The recent fatwa by a Jihadi organization in the Middle East has yet again brought to the fore this sensitive issue.
Female genital mutilation (FGM), also known as female circumcision or female genital cutting, is defined by the World Health Organisation (WHO) as "all procedures involving partial or total removal of the external female genitalia or other injury to the female genital organs for non-medical reasons".
There are 4 types of FGM in increasing order of barbarism:
1. Clitoridectomy: partial or total removal of the clitoris. Also known as "Sunnah".
2. Excision: partial or total removal of the clitoris and the labia minora, with or without excision of the labia majora.
3. Infibulation: excision of part of or all of the external genitals. Afterwards , the remaining parts of the outer lips are sewn together leaving a small hole for urine and menstrual flow. The scar needs to be opened before intercourse or giving birth, which causes additional pain. Also referred to as “Pharaonic Circumcision”.
4. Other: all other harmful procedures to the female genitalia.
It is carried out in girls between infancy and 15 years of age. It is generally performed by traditional midwives, healers, barbers, nurses or doctors without anesthesia and unsterilised equipment.
Although its origins are pre-Islamic, it became associated with Islam because of the religion's focus on female modesty and chastity, and is found only within or near Muslim communities. It is widely practised in African countries- Egypt Ethiopia, Somalia, Sudan and others; parts of Middle East- Yemen, Oman, Iraq; amongst Bohra Muslims in India and Pakistan; and a few Muslim populations in Malaysia and Indonesia.
Outside Islam, FGM has been practised by the Christian Copts in Egypt and Sudan. It has also been practised by the Beta Israel of Ethiopia. This is the only Jewish group known to have practised it; Judaism requires male circumcision, but does not allow FGM.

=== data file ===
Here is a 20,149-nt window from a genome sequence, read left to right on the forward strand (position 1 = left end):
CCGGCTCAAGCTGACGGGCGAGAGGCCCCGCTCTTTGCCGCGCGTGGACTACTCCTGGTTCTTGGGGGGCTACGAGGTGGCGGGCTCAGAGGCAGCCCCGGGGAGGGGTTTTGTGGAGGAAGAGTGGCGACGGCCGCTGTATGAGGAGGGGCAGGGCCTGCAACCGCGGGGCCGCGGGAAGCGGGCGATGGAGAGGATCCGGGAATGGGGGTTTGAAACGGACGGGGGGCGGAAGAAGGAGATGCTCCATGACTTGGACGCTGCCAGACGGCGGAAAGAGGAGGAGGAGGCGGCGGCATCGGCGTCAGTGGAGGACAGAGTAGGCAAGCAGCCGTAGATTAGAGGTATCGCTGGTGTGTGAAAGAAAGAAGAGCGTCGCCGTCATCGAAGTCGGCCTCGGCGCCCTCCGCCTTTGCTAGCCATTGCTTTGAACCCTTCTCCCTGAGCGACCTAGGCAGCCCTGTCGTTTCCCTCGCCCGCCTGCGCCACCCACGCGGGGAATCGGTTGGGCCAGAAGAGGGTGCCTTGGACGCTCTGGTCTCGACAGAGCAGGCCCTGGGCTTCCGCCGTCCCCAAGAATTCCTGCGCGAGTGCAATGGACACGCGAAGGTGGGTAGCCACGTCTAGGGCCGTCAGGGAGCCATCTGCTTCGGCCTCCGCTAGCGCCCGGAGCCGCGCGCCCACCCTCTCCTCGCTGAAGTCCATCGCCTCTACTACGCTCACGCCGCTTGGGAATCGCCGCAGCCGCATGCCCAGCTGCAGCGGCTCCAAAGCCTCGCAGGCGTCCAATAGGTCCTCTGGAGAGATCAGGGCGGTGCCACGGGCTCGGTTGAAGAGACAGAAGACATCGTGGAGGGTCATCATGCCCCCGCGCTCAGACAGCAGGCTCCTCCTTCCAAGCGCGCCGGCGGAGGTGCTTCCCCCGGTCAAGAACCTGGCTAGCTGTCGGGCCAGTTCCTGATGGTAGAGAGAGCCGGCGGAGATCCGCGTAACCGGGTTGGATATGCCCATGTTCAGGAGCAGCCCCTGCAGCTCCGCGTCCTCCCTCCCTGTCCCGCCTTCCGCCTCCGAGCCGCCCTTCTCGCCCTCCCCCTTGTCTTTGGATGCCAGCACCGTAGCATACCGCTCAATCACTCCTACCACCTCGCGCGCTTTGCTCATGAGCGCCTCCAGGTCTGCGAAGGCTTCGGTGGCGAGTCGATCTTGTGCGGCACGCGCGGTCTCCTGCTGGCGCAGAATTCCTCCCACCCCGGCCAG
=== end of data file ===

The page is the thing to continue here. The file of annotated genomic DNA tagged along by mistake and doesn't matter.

The justifications given for this heinous act are aplenty:
- Custom and tradition.
- Religion - No religion advocates FGM. There is no mention of FGM in the Bible or Quran. In 2006, several leading Islamic scholars called for an end to the practice, and in 2007 the Al-Azhar Supreme Council of Islamic Research in Cairo ruled that it has no basis in Islamic law.
- Preservation of virginity and chastity. FGM is believed to reduce a woman's libido and therefore help her resist "illicit" sexual acts. When a vaginal opening is covered or narrowed (type 3 and above), the fear of the pain of opening it, and the fear that this will be found out, is expected to further discourage "illicit" sexual intercourse among women with this type of FGM.
- Social acceptance for marriage.
- Myths - The animist Dogon people of Mali believe that the clitoris confers masculinity on a girl and the foreskin of a boy makes him feminine.
Complications of the procedure have been unable to act as a deterrent.
Immediate complications can include severe pain, shock, bleeding, tetanus or bacterial infection, urine retention, open sores in the genital region and injury to nearby genital tissue.
Long-term consequences can include:
recurrent bladder and urinary tract infections; cysts; infertility; an increased risk of childbirth complications and newborn deaths.
As against female circumcision, male circumcision has religious and scientific acceptance. The American Academy of Pediatrics says that the benefits outweigh the risks in males. There is improved hygiene, lesser chances of urinary infection and sexually transmitted diseases and decreased risk of penile cancer.
FGM is recognized internationally as a violation of the human rights of girls and women. It reflects deep-rooted inequality between the sexes, and constitutes an extreme form of discrimination against women.
Every 11 seconds, a girl is mutilated.
"Mama tied a blindfold over my eyes. The next thing I felt my flesh was being cut away. I heard the blade sawing back and forth through my skin. The pain between my legs was so intense I wished I would die."